Small molecule inhibitors (SMIs) are well-established therapeutics in the pharmaceutical industry. Some, such as Tamoxifen, an inhibitor of estrogen receptor function that is widely used in breast cancer, and flutamide, a prostate cancer therapeutic that inhibits androgen receptor signaling, are among the most successful drugs on the market. While previous SMI drug discovery approaches relied primarily on trial and error testing of chemicals, this has been supplanted by recent advances in genomics and proteomics, combinatorial chemistry, and high-throughput screening that have rapidly accelerated the rate at which compounds are entering the drug pipeline. SMIs can be designed to disrupt key eukaryotic cellular processes, such as kinase signaling pathways and cell division, that have applications in cancer and inflammatory disorders. They can also be developed to specifically interfere with viral and prokaryotic biology in the treatment of infectious diseases.
Cambridge Healthtech’s recent “Drug Discovery Chemistry” conference in San Diego brought together researchers from both industry and academia to highlight recent progress in the field. A recurring theme in these talks was targeting protein-protein interactions in small molecule drug discovery.
Protein-protein interactions are fundamental to myriad cellular processes and, by extension, are essential to the progression of many diseases. Interactions between proteins can be inferred from genomics screens for functional relationships or directly from large-scale proteomics screens.
“In many cases, the biology can tell us what protein-protein interactions might be key targets for therapy,” said Michelle Arkin, associate adjunct professor of pharmaceutical chemistry at University of California, San Francisco and associate director of UCSF’s Small Molecule Discovery Center.
“Some of the best targets are extracellular hormone/receptor interactions that initiate intracellular signaling events, and enzymes that act as functional units within protein complex networks,” she added.
Histone deacetylases (HDACs), for example, have emerged as some of the most popular therapeutic targets in recent years. HDACs catalyze the removal of acetyl groups from nucleosomal histones, to convert chromatin to a “closed” state, resulting in the repression, or silencing, of genes. Targeting the interactions between complexes containing these molecules and specific transcription factors can therefore alter the transcriptional function of a target disease cell and compromise its viability.
Karus Therapeutics is developing a series of selective inhibitors of HDAC6 that were the focus of a talk by its CSO Stephen Shuttleworth.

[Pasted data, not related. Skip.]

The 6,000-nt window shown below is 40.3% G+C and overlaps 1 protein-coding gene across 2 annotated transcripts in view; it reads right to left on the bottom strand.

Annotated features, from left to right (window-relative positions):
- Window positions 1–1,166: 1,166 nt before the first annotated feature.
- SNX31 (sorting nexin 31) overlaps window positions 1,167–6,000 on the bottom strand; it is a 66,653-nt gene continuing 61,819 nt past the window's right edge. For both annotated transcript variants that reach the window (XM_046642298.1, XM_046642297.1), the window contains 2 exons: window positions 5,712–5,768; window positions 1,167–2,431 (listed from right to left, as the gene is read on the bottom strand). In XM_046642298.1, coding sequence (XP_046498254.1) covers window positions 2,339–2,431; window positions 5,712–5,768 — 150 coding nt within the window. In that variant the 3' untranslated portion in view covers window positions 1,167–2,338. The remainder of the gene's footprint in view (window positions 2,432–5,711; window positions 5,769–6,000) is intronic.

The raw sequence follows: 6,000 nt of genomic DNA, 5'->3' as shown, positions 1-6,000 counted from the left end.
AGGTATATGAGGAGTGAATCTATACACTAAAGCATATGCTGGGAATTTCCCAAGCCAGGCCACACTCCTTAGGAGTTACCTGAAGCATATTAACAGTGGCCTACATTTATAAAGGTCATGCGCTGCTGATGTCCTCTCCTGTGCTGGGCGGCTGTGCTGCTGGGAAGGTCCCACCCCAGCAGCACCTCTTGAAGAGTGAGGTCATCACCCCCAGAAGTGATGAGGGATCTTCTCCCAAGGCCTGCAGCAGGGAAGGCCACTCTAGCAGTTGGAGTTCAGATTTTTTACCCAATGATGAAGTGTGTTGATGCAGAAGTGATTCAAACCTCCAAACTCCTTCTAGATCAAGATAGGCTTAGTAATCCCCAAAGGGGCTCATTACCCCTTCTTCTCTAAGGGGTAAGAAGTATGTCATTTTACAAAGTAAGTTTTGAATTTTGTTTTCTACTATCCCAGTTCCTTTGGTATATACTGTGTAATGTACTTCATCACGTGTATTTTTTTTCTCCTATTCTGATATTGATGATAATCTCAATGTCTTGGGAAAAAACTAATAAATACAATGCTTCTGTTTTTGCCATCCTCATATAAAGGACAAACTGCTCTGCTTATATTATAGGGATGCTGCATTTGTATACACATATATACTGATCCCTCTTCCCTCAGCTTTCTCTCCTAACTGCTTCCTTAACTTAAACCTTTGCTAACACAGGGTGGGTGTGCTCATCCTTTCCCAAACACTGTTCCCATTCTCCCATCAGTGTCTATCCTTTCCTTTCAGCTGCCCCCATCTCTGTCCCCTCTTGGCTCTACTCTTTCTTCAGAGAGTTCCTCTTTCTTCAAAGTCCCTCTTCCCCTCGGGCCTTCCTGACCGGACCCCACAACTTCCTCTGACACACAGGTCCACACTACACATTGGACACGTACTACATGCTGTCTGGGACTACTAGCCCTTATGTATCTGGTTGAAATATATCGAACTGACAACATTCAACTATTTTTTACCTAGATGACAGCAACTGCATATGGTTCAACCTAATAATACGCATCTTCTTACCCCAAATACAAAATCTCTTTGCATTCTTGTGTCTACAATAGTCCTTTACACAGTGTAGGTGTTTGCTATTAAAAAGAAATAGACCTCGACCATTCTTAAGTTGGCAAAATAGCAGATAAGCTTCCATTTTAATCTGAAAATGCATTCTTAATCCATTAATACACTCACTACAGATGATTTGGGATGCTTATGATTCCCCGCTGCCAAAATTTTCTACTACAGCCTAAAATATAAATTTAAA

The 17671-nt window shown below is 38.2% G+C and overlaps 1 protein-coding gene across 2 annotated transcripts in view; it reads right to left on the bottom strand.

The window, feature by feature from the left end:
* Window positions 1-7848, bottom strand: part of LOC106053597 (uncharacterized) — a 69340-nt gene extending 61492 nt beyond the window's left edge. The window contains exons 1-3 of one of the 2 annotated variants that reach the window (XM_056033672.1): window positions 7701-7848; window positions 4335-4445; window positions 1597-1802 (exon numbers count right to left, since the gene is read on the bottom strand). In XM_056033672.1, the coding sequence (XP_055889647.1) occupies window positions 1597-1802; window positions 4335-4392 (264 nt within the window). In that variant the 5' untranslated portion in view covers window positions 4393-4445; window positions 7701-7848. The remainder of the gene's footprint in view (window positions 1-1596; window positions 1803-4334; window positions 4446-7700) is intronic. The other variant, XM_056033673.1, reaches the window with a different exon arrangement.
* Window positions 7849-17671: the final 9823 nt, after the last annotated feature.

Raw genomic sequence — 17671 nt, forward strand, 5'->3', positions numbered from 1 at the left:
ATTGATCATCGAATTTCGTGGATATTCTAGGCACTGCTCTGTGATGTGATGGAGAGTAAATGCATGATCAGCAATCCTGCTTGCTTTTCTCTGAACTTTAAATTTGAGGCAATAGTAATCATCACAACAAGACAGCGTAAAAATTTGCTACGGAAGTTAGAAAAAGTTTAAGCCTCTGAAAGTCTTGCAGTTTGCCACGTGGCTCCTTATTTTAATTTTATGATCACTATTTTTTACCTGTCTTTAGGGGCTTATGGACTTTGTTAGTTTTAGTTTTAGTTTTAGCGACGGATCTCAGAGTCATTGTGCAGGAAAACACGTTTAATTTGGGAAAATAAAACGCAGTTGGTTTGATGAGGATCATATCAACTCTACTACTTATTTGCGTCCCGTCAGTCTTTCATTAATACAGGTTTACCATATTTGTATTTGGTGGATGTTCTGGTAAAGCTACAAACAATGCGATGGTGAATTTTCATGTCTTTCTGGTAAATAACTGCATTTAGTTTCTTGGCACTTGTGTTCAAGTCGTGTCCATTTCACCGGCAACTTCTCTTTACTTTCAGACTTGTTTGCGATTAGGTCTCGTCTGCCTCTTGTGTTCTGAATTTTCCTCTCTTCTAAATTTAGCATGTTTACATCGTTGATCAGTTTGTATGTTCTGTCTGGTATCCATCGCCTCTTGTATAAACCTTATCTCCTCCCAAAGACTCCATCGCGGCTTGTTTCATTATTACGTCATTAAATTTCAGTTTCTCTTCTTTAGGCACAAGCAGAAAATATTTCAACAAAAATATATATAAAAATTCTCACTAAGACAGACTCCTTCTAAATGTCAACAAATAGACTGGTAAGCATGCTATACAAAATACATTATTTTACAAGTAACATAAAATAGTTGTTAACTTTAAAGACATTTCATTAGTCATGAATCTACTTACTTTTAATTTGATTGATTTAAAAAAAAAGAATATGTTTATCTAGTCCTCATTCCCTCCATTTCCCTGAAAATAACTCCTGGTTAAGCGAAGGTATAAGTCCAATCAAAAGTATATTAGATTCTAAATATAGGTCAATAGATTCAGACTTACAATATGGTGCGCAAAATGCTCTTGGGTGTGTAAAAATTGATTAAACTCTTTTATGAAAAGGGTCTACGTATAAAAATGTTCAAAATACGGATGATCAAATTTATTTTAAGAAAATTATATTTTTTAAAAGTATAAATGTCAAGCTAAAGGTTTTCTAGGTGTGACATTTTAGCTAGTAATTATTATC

HDAC inhibitors have shown promise in the treatment of rheumatoid arthritis and other inflammatory disorders. Inhibition of HDAC6, for example, leads to increased expression of the transcription factor forkhead box P3, an important regulator of T-cell function in the immune system, and whose deficiency has been linked to autoimmune disorders such as systemic lupus erythematosus.
“Discovery and development of HDAC6 inhibitors has historically been extremely challenging, and there is currently a dearth of their isoform-specific inhibitors,” said Shuttleworth. HDAC6 has also been implicated in the etiology of neurodegenerative disorders such as Alzheimer disease.
Carl Baldick, a senior investigator in infectious disease research and development at Bristol-Myers Squibb (BMS), turned the focus to the inhibition of the hepatitis C virus (HCV). “There are several key challenges in achieving high cure rates in HCV therapeutics,” reported his colleague Douglas Manion, svp of development, neuroscience, virology at BMS.
“These include avoiding the use of interferon-alpha, shortening the duration of therapy and improved safety and tolerability,” Manion added. An additional obstacle is the diversity of viral genotype as well as geography and treatment experience of patient populations. Assembly of the virion involves interaction of the capsid protein with the NS5A regulatory protein. BMS’ daclatasvir, currently in Phase III, inhibits the function of NS5A and has potent antiviral activity across multiple HCV genotypes.
Other HCV therapeutics in BMS’ portfolio include inhibitors of the NS5B polymerase (INX-189 and BMS-791325) and the viral NS3 protease inhibitor asunaprevir. “We are continuing to explore other ways of attacking HCV, including the potential for entry inhibitors that could be combined with and complement other direct-acting antivirals targeting HCV replication,” said Baldick.
BMS has developed a preclinical assay that allows the evaluation of the potency of entry inhibitors against all HCV genotypes. “The assay uses a panel of HCV pseudoparticles containing functional viral envelope proteins derived from 40 different samples from patients infected with HCV genotypes, 1–5,” explained Baldick.
According to Manion, future prospects for HCV SMI development at BMS include an external collaboration with Janssen Pharmaceutica to evaluate combination therapy of aclatasvir and BMS-986094 with the TMC-435 protease inhibitor, and the development of triazine entry inhibitors. “Current triazine entry inhibitors lack sufficient potency against genotypes 2–5, although it is possible that further chemical modifications to this chemotype could meet this goal. In that case, HCV entry inhibitors could be a promising component of combination therapy,” Baldick noted.